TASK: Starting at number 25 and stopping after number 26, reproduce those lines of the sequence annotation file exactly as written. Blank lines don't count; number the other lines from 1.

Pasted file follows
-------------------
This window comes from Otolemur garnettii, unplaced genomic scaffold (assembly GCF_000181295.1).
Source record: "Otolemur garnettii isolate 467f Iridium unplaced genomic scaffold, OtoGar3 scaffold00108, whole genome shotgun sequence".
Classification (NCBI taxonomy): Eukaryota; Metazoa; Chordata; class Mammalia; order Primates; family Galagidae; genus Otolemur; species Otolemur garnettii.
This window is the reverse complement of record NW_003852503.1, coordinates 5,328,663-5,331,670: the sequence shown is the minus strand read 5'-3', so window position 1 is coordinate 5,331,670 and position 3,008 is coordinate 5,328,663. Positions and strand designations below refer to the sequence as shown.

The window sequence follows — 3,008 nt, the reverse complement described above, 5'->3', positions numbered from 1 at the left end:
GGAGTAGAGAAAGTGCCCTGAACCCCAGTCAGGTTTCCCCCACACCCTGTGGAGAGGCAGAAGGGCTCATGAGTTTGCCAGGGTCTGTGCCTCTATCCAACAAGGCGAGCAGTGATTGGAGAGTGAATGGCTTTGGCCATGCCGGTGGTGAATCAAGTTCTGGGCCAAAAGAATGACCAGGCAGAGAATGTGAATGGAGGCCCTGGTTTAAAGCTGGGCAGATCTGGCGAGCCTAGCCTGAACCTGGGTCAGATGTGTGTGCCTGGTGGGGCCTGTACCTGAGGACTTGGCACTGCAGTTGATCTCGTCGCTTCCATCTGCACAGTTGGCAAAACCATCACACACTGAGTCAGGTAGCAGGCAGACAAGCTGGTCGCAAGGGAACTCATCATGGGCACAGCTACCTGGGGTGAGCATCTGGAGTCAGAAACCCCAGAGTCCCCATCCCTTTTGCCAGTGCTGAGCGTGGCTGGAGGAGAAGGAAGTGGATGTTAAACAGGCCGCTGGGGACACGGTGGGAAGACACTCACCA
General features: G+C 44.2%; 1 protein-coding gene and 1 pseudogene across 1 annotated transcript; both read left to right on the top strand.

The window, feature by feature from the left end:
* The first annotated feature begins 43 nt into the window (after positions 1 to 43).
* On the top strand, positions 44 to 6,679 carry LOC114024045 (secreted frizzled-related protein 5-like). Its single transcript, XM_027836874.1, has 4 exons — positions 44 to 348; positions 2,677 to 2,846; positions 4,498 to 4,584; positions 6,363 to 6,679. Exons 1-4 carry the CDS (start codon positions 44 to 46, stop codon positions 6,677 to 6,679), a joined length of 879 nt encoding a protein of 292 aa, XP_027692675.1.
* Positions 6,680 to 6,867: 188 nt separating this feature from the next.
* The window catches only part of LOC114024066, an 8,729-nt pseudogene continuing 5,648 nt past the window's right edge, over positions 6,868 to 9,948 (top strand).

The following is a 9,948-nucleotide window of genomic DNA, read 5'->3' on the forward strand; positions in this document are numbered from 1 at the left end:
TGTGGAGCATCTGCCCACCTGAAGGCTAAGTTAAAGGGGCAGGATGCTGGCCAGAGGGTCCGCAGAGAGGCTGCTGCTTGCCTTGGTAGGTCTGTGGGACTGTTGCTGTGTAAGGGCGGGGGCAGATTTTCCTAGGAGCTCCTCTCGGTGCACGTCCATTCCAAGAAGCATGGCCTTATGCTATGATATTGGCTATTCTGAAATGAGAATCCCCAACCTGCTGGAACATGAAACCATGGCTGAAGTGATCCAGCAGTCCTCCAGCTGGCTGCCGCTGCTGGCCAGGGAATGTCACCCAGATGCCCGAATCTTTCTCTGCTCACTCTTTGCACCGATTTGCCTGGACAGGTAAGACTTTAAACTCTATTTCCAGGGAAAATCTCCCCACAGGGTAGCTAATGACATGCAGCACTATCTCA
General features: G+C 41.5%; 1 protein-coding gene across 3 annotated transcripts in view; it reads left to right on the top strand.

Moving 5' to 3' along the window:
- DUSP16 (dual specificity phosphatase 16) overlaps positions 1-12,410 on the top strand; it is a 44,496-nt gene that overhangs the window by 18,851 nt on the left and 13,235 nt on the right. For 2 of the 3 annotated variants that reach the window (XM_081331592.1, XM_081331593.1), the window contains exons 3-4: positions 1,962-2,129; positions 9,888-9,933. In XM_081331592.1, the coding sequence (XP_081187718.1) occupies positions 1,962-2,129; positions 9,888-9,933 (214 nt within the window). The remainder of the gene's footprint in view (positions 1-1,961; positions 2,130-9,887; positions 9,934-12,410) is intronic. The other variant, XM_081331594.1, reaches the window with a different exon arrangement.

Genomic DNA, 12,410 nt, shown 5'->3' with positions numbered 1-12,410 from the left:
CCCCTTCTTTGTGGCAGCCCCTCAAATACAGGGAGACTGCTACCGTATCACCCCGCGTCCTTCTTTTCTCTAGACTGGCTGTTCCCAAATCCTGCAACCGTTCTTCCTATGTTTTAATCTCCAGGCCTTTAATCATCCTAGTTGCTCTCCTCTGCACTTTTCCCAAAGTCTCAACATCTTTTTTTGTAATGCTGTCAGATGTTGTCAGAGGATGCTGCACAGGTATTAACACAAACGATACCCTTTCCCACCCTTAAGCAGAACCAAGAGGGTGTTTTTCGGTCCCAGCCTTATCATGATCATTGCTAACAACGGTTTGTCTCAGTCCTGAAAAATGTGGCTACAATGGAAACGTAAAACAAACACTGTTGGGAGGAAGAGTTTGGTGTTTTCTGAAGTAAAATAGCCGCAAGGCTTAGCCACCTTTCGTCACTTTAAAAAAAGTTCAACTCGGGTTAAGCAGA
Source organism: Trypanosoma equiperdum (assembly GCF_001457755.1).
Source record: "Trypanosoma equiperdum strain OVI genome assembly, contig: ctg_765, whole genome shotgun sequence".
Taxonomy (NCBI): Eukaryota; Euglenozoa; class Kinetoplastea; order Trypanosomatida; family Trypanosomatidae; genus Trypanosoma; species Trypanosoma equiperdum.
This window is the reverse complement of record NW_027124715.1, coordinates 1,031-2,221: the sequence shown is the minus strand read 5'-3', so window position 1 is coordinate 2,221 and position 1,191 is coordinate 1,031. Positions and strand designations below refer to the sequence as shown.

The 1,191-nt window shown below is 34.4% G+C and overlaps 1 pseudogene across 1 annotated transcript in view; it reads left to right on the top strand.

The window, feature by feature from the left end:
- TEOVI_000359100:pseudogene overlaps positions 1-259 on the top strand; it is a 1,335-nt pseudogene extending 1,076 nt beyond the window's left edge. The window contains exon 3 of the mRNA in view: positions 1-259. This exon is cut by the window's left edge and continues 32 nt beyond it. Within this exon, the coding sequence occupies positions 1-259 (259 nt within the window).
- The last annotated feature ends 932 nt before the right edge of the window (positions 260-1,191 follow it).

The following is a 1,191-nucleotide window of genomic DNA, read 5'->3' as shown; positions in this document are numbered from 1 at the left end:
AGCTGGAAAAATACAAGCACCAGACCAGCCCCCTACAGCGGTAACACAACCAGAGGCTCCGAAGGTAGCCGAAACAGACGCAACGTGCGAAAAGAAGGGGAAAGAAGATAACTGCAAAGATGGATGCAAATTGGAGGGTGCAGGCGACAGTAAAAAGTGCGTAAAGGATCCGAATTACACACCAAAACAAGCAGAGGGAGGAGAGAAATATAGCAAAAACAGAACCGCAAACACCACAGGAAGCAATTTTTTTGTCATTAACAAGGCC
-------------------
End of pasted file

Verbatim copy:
The window, feature by feature from the left end:
- TEOVI_000359100:pseudogene overlaps positions 1-259 on the top strand; it is a 1,335-nt pseudogene extending 1,076 nt beyond the window's left edge. The window contains exon 3 of the mRNA in view: positions 1-259. This exon is cut by the window's left edge and continues 32 nt beyond it. Within this exon, the coding sequence occupies positions 1-259 (259 nt within the window).